Verdi Falstaff

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VERDI Falstaff – Karajan

  • Falstaff

After one has grown up with a much-loved recording, no other ever seems to match it. That is the case for me with this Falstaff: none of the recordings that have come along subsequently – 15 are listed on the current Gramophone Database, not including videos – has come close to what Karajan and his hand-picked cast achieved in Kingsway Hall, London, in June 1956. It will surely prove difficult to surpass its particular combination of virtues.
What are they? Foremost was EMI’s ability in the 1950s to bring together a cast of big personalities and weld them into a true ensemble. As Falstaff is the ensemble opera par excellence, it is no surprise that the policy should have been such a success here. Maybe Elisabeth Schwarzkopf tries to score points too often as Alice Ford, but Nan Merriman is a fine Meg and Fedora Barbieri, though working her fruity chest-notes a touch coarsely, does not miss a trick as Mistress Quickly. In Ford’s big scena Rolando Panerai fails to tune in to the comic melodrama, but he sings well and earns bonus points for taking the great closing phrase in a single arc. A glimpse of perfection is provided by each fleeting appearance of the two young lovers, Luigi Alva light as thistledown in his solo and Anna Moffo touching upon moon-lit top notes as the Queen of the Fairies. As the post-war owner of the title-role, Tito Gobbi is a completely authoritative Falstaff, who wisely leaves others to point the finger at the character’s buffoonery, and he always sings the notes, which he didn’t at his last appearances in the role at Covent Garden.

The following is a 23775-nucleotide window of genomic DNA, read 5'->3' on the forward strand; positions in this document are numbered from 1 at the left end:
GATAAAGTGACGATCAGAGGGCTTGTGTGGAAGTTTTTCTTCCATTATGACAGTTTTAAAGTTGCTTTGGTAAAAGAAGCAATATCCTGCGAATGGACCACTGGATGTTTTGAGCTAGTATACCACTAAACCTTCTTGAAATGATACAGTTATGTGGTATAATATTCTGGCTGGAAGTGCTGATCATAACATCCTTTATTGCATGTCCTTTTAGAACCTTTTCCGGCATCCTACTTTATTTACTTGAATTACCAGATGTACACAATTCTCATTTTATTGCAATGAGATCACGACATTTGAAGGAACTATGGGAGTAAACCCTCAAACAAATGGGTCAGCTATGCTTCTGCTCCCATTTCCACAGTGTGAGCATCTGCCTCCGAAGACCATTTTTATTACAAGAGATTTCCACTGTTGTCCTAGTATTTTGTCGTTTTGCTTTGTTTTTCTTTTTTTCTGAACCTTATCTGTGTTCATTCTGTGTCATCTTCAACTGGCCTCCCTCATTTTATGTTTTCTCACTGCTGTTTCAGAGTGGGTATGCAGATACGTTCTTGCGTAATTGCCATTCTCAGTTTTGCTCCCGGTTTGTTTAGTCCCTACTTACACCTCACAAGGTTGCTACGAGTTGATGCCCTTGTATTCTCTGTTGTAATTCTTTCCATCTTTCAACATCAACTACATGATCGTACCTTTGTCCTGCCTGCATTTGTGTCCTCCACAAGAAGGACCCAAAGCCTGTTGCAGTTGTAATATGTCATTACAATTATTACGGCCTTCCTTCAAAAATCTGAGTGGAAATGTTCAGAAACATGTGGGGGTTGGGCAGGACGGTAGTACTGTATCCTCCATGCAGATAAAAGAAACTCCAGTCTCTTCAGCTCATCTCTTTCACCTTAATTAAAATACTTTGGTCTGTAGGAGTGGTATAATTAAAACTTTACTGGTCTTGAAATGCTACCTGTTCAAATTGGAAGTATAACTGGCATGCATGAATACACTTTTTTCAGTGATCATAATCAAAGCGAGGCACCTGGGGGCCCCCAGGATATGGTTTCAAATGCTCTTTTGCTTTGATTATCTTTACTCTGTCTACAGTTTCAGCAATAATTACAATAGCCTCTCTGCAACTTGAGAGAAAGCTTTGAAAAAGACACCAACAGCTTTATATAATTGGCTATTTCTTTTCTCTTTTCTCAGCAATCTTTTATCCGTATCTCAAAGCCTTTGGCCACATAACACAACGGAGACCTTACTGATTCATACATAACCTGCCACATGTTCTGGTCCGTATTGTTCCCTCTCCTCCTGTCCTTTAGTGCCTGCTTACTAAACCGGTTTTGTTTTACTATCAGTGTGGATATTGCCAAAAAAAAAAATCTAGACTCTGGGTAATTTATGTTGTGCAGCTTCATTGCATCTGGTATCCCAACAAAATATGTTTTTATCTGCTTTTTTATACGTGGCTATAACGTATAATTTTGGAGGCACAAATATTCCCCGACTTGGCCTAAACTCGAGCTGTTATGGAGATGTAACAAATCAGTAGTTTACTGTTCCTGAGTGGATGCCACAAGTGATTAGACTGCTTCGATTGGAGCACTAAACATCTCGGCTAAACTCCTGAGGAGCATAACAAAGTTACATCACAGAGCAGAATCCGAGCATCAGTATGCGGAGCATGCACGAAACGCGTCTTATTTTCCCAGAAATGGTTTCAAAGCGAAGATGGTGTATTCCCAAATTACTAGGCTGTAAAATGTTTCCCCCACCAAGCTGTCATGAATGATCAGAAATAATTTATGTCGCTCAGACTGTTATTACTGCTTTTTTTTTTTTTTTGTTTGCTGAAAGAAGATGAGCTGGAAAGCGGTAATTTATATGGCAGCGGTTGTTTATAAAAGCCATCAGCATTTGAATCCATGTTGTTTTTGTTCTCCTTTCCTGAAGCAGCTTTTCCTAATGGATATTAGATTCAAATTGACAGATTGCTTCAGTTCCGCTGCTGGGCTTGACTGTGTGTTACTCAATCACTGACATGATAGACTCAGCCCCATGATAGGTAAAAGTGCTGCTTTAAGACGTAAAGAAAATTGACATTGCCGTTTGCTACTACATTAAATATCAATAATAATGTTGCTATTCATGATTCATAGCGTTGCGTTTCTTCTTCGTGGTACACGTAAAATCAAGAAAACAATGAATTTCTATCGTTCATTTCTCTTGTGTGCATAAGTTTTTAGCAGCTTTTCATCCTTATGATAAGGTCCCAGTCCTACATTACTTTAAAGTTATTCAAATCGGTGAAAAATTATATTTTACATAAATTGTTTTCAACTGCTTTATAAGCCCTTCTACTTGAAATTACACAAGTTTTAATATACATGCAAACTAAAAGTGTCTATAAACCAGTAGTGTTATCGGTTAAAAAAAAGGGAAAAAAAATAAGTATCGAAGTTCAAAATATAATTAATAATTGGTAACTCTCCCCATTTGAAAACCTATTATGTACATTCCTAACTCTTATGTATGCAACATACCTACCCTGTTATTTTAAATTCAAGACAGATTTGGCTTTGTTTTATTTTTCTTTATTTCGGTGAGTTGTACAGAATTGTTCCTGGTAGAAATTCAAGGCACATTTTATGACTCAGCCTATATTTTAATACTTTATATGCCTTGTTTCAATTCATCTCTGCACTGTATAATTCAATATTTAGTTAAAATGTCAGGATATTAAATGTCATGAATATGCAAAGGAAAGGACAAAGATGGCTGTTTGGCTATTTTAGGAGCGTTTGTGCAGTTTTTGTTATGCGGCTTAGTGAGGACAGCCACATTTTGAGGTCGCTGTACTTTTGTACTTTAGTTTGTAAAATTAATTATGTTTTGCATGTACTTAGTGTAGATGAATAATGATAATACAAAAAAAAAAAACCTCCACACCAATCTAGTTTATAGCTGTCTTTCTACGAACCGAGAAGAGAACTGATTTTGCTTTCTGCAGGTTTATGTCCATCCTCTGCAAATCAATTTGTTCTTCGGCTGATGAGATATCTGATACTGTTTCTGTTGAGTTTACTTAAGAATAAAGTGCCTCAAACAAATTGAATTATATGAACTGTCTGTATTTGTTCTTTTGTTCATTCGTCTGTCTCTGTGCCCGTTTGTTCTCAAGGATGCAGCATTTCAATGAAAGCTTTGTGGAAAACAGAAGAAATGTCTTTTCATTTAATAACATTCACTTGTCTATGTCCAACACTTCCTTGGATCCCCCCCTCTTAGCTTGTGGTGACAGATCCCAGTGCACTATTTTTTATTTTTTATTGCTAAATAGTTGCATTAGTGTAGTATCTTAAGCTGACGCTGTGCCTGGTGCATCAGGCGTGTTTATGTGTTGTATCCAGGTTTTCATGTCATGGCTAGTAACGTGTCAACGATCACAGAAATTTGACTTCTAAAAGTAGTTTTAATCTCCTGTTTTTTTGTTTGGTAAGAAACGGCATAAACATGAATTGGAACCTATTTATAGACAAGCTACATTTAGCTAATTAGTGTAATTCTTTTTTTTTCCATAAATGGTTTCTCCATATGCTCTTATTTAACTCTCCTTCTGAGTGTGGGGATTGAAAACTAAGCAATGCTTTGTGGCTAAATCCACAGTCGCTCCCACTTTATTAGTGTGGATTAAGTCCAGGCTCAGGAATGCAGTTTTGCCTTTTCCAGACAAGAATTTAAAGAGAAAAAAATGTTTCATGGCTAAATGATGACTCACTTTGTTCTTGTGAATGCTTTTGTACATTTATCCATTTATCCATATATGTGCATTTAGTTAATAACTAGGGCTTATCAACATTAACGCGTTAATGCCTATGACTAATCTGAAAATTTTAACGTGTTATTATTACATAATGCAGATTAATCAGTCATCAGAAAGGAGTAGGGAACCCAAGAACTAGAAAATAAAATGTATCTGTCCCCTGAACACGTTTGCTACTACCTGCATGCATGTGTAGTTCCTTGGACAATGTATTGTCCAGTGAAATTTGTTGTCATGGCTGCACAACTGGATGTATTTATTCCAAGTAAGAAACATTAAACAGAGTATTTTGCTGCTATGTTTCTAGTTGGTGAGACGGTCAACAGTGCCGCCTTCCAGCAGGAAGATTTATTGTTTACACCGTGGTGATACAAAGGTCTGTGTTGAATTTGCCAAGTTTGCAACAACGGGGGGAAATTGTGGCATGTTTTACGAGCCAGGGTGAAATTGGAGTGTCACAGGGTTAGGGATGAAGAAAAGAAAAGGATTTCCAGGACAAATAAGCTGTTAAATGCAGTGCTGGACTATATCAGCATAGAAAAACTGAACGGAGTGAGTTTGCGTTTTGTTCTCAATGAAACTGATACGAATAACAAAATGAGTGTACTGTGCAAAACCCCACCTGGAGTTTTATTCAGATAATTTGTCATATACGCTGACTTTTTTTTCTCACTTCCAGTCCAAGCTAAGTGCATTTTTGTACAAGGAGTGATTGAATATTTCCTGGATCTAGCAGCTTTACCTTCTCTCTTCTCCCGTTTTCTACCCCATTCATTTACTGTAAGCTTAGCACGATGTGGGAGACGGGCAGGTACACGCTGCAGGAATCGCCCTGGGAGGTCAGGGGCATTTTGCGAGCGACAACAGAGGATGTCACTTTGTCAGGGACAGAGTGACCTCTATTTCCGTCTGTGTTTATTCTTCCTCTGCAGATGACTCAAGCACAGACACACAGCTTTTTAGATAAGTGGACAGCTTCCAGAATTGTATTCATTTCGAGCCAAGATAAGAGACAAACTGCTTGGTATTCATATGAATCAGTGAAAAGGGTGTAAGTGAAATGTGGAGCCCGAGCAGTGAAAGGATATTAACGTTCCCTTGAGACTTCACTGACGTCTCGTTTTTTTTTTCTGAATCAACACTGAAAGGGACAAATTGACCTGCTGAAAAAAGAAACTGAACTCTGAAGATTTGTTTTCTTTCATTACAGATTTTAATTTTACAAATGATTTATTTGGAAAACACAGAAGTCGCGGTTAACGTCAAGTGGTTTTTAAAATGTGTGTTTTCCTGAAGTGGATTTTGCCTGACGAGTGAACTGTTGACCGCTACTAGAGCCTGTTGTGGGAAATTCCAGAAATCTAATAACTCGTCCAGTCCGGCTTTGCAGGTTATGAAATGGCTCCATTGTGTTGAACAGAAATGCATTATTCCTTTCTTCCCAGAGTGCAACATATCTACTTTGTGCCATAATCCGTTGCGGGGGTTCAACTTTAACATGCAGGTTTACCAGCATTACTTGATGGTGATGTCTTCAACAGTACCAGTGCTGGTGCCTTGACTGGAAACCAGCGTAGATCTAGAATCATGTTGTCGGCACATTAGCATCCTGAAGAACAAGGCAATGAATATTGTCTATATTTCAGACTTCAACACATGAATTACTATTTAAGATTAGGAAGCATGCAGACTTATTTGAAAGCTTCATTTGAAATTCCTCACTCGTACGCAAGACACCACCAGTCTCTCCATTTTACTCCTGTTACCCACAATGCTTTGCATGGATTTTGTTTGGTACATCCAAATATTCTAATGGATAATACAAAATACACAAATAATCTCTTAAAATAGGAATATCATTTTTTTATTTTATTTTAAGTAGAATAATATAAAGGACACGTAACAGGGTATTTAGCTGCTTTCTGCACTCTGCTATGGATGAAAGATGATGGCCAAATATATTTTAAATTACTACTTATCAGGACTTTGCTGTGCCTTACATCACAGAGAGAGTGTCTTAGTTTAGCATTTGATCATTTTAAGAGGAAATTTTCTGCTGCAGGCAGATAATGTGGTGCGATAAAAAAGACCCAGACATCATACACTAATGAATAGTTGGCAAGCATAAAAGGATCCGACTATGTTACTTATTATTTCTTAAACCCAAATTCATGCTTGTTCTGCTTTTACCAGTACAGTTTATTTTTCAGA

On all sides, not least the playing of the Philharmonia Orchestra, Karajan presides over the highest technical standards. Of course, the real Verdi lies elsewhere, with the fiery Toscanini for one, but the cultivated air that Karajan brings to Verdi never sounded better than in this Falstaff. What other conductor conjures such magic in the simple chords that accompany the 12 strokes of midnight under Herne’s Oak? Thanks to EMI’s remastering, the sound has more body and depth, and the hiss that was prevalent on previous CD reissues has been reduced: the assignation in Windsor Forest no longer seems to happen during a hailstorm. How appropriate that this evergreen performance should sound younger with each reappearance.'

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